‘Sail­ing in Bis­cay over the win­ter, I dis­cov­ered that I had to put a reef in very early and most of the time the top of the mast was just ex­tra weight. Un­for­tu­nately, I still have furl­ing sails be­cause I am too old. They keep it easy, but add a lot of weight.’

Iso­la­tion is one of the big­gest chal­lenges of the event and say­ing good­bye was hard

Ta­pio Le­hti­nen, a Whit­bread vet­eran from Fin­land, has even re­built his 1965 Gaia 36, a fore­run­ner of the Swan 36, from the foam-sand­wich hull up.

‘I didn’t want the hull to de­lam­i­nate dur­ing the pound­ing she’ll get. She now has full ring frames through­out, as well as lon­gi­tu­di­nal stringers and three wa­ter­tight bulk­heads in both the bow and stern to make her as tor­sion­ally stiff as pos­si­ble. The ex­tra weight has turned her into a sub­ma­rine though.’ Sim­i­larly, his rig has been de­signed to with­stand a cer­tain num­ber of pitch­polls, and dou­ble that num­ber of rolls. He wouldn’t say how many. He even has a com­pan­ion­way cap­sule from an off­shore power­boat. ‘In­side I have a seat­belt, and a foot­bar to steer the boat, with­out go­ing into the cock­pit.’

There will, how­ever, be a few lux­u­ries on board most boats. Péché is tak­ing enough wine for two glasses a week, while van den Heede has a more ex­ten­sive wine cel­lar from across France, and Gre­gor Mcguckin, from Ire­land, is tak­ing a keg of Irish whiskey on his Bis­cay 36 ketch. Le­hti­nen was look­ing for­ward to his five-vol­ume bi­og­ra­phy of Si­belius, ‘but I’m still de­bat­ing it as the boat is al­ready sink­ing with the weight’. Mark Sin­clair joked that he would be tak­ing crew, ‘My un­cle Rod passed away re­cently, but he’s on­board here with me, in a lit­tle con­tainer, wrapped in an en­sign. So I’m not alone!’

Iso­la­tion is clearly one of the big­gest chal­lenges of the event, and say­ing good­bye was hard. The skip­pers have grown close in the months lead­ing up to the start. They all went round to say good­bye to the oth­ers, and Le­hti­nen gave a few of them a play­ful kick up the back­side to send them on their way, be­fore ask­ing Knox-john­ston to do the same for him. Jean-luc van den Heede’s wife joked that she would now have eight months hol­i­day, while the young daugh­ter of An­toine Cousot, just old enough to un­der­stand what was hap­pen­ing, was in­con­solable.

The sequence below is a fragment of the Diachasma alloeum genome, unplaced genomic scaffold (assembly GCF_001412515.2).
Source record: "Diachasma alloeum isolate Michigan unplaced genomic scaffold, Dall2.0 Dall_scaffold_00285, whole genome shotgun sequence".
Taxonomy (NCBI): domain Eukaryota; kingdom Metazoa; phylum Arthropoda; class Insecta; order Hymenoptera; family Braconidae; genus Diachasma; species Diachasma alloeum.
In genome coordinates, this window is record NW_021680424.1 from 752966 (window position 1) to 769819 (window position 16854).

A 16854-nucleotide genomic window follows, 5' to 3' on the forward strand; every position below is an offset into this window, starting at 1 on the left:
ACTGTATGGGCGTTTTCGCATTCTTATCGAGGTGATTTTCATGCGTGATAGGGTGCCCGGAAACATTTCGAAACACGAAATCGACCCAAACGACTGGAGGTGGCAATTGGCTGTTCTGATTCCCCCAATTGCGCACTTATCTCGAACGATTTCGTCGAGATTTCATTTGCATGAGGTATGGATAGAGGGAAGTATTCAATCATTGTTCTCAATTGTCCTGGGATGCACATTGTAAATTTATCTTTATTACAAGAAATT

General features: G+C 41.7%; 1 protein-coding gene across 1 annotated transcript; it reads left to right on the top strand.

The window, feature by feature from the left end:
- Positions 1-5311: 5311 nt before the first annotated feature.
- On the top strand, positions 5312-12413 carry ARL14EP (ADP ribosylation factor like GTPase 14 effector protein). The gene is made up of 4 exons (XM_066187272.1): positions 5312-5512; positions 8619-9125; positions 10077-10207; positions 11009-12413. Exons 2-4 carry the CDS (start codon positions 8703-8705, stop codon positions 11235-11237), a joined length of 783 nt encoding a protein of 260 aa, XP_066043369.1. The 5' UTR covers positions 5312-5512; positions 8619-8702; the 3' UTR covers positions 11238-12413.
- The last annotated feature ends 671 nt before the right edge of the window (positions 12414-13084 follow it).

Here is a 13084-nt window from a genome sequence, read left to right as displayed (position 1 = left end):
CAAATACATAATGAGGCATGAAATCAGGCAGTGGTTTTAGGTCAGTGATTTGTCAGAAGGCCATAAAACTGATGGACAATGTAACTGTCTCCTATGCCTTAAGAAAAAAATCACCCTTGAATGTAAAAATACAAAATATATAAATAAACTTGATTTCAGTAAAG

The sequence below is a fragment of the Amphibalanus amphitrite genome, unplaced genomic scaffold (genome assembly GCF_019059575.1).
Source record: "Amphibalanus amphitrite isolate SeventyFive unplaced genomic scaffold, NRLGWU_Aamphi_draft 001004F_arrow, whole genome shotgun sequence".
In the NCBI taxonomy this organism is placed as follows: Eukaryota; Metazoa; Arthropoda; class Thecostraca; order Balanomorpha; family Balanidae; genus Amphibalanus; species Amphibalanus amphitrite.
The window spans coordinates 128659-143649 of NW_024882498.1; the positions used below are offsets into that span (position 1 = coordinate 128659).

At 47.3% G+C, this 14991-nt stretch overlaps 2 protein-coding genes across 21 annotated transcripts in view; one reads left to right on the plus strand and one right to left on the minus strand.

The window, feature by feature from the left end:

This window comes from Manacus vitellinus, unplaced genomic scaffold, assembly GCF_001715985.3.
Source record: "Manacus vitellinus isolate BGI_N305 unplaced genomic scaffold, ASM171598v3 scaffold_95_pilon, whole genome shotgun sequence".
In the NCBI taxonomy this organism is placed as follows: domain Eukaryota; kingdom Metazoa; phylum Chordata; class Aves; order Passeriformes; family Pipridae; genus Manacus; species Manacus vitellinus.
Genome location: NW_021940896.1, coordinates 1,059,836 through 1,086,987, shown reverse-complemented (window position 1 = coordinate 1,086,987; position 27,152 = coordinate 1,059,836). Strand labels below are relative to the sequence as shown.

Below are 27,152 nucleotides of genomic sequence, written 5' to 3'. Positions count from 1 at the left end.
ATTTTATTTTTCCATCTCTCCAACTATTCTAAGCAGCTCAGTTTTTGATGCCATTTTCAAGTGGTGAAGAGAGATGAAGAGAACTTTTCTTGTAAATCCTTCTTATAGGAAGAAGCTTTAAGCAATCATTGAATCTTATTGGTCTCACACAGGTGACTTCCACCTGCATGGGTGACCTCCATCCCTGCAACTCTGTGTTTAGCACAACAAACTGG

For Beskardes, the sup­port of his fam­ily was crit­i­cal. His wife, Arzu, ex­plained, ‘I knew this was go­ing to come when I mar­ried him, it was just a

mat­ter of when. I was ready from 24 years ago.

I am happy he is do­ing it,’ she said.

For Goodall, leav­ing fam­ily be­hind ap­peared hard, but de­par­ture was a wel­come re­lief from the at­ten­tion she and the other skip­pers have re­ceived.

At 0945, a RIB came and pulled An­toine Cousot’s bright green bows off the pon­toon and sent him on his way to the sound Bre­ton bag­pipes. A boat left ev­ery five min­utes af­ter that, un­til the pon­toons were empty save for the yel­low yacht of Ital­ian sailor Fran­scesco Cap­pel­letti, still des­per­ately scrab­bling to be ready to sail, in an echo of Alex Carozzo’s rush for the start in 1968. (He missed the dead­line so is out of the event, but will still sail the route).

With ties to the shore cut, the skip­pers solo at last. Thou­sands of spec­ta­tors lined the break­wa­ters out of Les Sables-d’olonne, wav­ing the skip­pers off with flags and ban­ners. One sign from the Irish con­tin­gent read, ‘You’re a good lad, Gre­gor’.

Clear of the har­bour, the skip­pers were met with a con­fu­sion of boats. Spec­ta­tors, fam­i­lies and me­dia in mo­tor­boats, yachts and small fer­ries ma­noeu­vred for a closer view, while gi­ant tri­marans, lo­cal Olon­noise fish­ing boats, the French Navy’s train­ing ship, the Belle Poule, and leg­ends of solo sail­ing, Gypsy Moth IV, Joshua and Suhaili all joined the melee. He­li­copters roared over­head. Some­where among them all were the 17 boats of the Golden Globe Race, or­ange-topped main­sails slat­ting in the tur­bu­lent wa­ter.

Aus­tralian com­peti­tors Mark Sin­clair and Kevin Fair­brother sailed past each other, ask­ing, ‘Where is the start line? Which way do we go?’ chuck­ling that this wouldn’t be the last time they asked that ques­tion dur­ing the race.

There was re­lief, how­ever, that the con­di­tions were be­nign. From her cock­pit, Goodall told the press boat, ‘I’m just glad it’s not a gale.’ Beskardes munched on a fresh crois­sant as he waited for the start, ‘a last taste of France’. Mark Slats, the huge Dutch­man, feigned dis­ap­point­ment that there was enough wind to make his gi­ant oars re­dun­dant. The weather would give the skip­pers the rest they needed.